sets
> or
> >> building "application profiles" of them.
> >
> > If we mean Dublin-Core-style application profiles (as Singapore
> Framework is
> > cited further on in the paragraph), then we could say something
like:
> >
> >       A similar concern can be voiced regarding metadata element
> sets. As
> >       testified in the Linked Open Vocabularies inventory,
> practitioners
> >       generally follow the good practice of re-using existing
element
> sets or
> >       building "application profiles" that re-use elements from
> multiple sets.
> >
> > Then, I do not really understand the first part of this sentence:
> >
> >> The community should encourage the coordinated re-use of element
> sets for
> >> particular entity descriptions, their extension through, e.g.,
> application
> >> profiles, or their alignment using, e.g., semantic relations from
> RDFS and
> >> OWL.
> >
> > The phrase "encourage the coordinated re-use of element sets for
> > particular entity descriptions" seems to be saying something like:
> >
> >      ...promote the use of common patterns of mixing vocabularies
for
> >      describing particular types of things.
> >
> > However, I do not think this reference to application profiles
really
> belongs
> > in a section on alignment.
> >
> > Rather, I would like to propose the following:
> >
> > -- That the section "The linking issue" (vague, because the whole
LLD
> XG report is
> >     arguably about a "linking issue") be renamed something like:
> >
> >          Semantic alignment
> >
> > -- In this case, the first sentence -- "Many semantic links across
> value
> >     vocabularies are already available..." -- could be preceded with
> a definition
> >     along the lines of:
> >
> >          "Alignments" are links between semantically equivalent,
> similar, or
> >          related terms or entities across different value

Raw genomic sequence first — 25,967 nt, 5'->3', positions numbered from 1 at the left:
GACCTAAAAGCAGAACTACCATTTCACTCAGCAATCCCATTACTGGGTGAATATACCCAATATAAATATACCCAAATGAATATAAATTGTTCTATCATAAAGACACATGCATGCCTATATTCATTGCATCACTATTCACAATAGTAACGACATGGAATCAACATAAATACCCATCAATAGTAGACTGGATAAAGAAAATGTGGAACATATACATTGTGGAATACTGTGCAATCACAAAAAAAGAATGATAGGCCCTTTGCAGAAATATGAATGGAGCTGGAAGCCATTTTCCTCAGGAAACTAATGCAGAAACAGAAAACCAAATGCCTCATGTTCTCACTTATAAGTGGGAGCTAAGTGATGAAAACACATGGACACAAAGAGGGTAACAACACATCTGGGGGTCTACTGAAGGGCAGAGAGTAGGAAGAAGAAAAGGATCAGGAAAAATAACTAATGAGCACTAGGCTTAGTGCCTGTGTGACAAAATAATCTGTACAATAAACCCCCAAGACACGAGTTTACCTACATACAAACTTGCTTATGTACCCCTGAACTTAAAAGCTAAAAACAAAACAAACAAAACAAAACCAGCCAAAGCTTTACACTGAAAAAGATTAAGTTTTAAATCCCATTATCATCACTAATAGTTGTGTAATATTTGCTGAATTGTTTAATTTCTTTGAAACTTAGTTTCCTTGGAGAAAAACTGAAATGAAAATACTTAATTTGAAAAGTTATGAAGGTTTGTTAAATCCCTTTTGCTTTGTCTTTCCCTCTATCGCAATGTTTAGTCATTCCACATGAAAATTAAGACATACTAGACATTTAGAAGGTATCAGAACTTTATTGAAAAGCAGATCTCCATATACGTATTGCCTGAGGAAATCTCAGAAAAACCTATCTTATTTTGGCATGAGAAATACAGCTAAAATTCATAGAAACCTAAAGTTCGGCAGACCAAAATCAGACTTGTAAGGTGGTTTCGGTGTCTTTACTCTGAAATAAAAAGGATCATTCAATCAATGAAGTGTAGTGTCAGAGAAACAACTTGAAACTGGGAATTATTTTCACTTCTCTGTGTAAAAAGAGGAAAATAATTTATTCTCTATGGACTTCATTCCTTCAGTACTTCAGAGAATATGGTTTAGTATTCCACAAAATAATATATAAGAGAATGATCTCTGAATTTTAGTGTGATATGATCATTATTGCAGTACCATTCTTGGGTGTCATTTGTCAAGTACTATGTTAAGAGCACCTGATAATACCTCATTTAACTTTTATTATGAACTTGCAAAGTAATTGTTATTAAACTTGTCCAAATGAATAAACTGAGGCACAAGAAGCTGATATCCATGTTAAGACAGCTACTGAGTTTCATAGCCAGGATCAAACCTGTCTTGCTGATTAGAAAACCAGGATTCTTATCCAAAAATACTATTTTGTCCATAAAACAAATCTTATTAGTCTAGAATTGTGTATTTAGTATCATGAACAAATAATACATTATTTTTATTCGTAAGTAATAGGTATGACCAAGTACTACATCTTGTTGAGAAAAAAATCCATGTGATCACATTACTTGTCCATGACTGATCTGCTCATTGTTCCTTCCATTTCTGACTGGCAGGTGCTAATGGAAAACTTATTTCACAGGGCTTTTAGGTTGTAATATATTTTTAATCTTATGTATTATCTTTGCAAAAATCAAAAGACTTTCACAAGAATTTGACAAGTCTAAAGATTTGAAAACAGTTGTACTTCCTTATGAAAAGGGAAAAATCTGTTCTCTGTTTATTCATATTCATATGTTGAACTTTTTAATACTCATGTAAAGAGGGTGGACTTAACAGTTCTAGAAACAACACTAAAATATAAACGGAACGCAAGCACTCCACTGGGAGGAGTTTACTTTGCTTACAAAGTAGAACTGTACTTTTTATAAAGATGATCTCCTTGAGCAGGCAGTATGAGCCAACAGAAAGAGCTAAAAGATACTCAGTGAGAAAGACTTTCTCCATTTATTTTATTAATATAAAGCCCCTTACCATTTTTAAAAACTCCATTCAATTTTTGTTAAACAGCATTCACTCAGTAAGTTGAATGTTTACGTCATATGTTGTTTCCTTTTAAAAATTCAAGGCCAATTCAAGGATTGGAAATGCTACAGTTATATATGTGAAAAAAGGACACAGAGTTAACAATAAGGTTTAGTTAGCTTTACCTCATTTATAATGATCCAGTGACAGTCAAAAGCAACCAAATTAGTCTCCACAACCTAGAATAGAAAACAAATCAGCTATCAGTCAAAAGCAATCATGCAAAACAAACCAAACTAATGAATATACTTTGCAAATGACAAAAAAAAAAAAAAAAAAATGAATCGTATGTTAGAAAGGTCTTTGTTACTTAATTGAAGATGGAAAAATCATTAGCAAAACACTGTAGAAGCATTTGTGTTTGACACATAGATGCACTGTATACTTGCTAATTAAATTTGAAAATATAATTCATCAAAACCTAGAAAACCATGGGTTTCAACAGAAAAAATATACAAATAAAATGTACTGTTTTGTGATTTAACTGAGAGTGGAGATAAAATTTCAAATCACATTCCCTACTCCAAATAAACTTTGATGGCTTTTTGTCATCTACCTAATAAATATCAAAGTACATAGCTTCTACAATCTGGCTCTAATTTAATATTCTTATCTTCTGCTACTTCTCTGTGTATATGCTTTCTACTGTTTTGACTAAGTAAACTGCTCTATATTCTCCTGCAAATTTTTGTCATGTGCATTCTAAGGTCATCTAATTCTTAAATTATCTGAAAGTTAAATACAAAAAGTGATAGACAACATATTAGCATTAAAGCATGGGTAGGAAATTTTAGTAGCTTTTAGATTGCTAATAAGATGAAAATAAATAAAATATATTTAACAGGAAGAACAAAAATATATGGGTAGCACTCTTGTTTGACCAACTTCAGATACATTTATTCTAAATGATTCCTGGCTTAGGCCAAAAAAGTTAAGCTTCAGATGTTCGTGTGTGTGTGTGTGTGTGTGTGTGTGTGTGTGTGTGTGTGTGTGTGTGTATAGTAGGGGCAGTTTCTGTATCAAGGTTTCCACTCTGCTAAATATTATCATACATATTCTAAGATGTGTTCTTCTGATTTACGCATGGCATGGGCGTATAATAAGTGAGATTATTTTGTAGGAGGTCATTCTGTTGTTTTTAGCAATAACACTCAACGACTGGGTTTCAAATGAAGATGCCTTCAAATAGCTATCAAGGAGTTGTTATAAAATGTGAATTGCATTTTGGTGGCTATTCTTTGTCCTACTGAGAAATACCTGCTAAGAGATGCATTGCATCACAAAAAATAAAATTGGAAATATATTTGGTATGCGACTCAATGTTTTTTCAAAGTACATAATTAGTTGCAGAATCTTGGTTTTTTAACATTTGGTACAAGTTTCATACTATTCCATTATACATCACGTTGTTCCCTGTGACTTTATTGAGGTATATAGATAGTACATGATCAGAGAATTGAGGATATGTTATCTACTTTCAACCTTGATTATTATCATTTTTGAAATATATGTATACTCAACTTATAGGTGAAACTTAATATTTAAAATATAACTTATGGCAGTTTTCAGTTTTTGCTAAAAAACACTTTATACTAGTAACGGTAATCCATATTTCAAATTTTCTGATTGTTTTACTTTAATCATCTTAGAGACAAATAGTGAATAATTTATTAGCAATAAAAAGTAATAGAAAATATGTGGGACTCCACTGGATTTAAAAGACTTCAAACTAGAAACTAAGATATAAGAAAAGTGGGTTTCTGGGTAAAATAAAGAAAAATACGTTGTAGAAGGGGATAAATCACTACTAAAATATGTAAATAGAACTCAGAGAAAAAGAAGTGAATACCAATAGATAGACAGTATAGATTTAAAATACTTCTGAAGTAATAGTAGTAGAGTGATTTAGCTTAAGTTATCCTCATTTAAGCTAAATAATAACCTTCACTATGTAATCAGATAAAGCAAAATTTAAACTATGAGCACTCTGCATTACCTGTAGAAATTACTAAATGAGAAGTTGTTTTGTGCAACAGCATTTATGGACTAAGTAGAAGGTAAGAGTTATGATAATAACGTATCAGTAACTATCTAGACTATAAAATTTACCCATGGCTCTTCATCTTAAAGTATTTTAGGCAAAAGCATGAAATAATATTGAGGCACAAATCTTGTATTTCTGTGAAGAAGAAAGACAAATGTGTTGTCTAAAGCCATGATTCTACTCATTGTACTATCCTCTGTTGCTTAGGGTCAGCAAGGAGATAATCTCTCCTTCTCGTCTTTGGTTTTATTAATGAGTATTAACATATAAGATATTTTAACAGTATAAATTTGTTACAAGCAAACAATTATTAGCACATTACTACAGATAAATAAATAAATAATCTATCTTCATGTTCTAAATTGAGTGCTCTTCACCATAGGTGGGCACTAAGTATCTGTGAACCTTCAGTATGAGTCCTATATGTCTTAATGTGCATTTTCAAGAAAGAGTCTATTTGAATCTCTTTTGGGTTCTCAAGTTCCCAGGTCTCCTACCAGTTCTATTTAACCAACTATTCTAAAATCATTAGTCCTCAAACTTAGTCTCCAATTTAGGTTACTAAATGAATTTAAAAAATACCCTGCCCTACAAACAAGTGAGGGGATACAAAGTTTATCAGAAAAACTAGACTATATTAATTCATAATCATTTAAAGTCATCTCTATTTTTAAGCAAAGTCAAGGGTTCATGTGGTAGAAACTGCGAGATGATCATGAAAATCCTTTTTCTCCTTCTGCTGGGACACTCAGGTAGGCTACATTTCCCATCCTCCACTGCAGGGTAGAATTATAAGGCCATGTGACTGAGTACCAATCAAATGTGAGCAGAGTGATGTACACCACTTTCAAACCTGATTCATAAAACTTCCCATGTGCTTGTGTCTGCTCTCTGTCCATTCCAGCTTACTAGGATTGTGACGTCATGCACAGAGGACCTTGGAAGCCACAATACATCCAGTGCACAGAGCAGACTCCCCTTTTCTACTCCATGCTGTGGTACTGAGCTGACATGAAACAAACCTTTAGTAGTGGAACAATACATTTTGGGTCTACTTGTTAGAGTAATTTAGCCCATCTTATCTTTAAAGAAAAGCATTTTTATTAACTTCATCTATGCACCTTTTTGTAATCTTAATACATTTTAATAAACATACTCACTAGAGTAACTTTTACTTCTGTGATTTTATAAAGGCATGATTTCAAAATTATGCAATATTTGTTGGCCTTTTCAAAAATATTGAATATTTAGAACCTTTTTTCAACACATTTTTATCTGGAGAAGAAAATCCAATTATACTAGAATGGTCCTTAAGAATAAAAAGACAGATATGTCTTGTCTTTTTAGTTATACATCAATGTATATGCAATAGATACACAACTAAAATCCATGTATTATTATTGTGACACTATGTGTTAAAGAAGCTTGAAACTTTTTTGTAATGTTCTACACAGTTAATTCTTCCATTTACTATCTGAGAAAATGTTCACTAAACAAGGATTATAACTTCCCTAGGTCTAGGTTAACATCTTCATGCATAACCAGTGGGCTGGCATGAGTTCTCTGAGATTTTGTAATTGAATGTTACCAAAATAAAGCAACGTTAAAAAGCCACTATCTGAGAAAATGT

> vocabularies, metadata
> >          element sets, or datasets.
> >
> > -- The notion of application profiles is more appropriately
> referenced in the point
> >     about re-using patterns:
> >
> >     In the paragraph:
> >
> >      Design patterns allow implementers to build on the experience
of
> >      predecessors. Traditional cataloging practices are documented
> with a rich
> >      array of patterns and examples, and best practices are starting
> to be
> >      documented for the Linked Data space as a whole (e.g.,
> >      <ref>http://linkeddatabook.com/editions/1.0/#htoc61</ref>). [*]
> What is needed
> >      are design patterns specifically tailored to LLD requirements.
> Such design
> >      patterns would meet the needs of people and developers who
> understand new
> >      techniques through patterns and examples and will increase the
> coherence of
> >      Library Linked Data overall.
> >
> >     I propose inserting a sentence:
> >
> >      Application profiles
(http://dublincore.org/documents/singapore-
> framework/)
> >      provide a method for a community of practice to document and
> share patterns
> >      used for describing specific types of materials.
> >
> > --  ...and application profiles are also relevant to "data design"
> [2]:
> >
> >      Another boost for Linked Data is the growing use of OWL for
> purposes of
> >      data design. Prior to OWL, domain experts could use RDFS to
> create metadata
> >      element sets, but there was no way to map equivalencies across
> >      vocabularies. Among other features, OWL includes an upgrade to
> RDFS to
> >      support ontology mapping. This allows experts to describe their
> domain
> >      using community idioms, while still being interoperable with
> related or
> >      more common idioms. A variety of tools related to OWL can be
> found on the
> >      W3C's RDF wiki and OWL wiki. Unified Modeling Language (UML)
> tools are also
> >      value to help designers represent and manipulate domain models
> visually.
> >      The Ontology Definition Metamodel (ODM) specification should
> help bridge
> >      some of the gaps between UML and OWL. [*]
> >
> >     I propose to add:
> >
> >      Application profiles
(http://dublincore.org/documents/singapore-
> framework/)
> >      provide a way to specify how a community of practice defines a
> >      domain model and re-uses specific vocabularies in order to
> create metadata
> >      conforming to a particular pattern.
> >
> > Tom
> >
> > [1]
>
http://www.w3.org/2005/Incubator/lld/wiki/DraftReportWithTransclusion#T
> he_linking_issue
> > [2]
>
http://www.w3.org/2005/Incubator/lld/wiki/DraftReportWithTransclusion#T
> ools_for_data_designers
> > [3]
>
http://www.w3.org/2005/Incubator/lld/wiki/DraftReportWithTransclusion#D
> evelop_and_disseminate_best-practices_design_patterns_tailored_to_LLD
> >
> >
> 
> 
Received on Thursday, 25 August 2011 17:38:41 GMT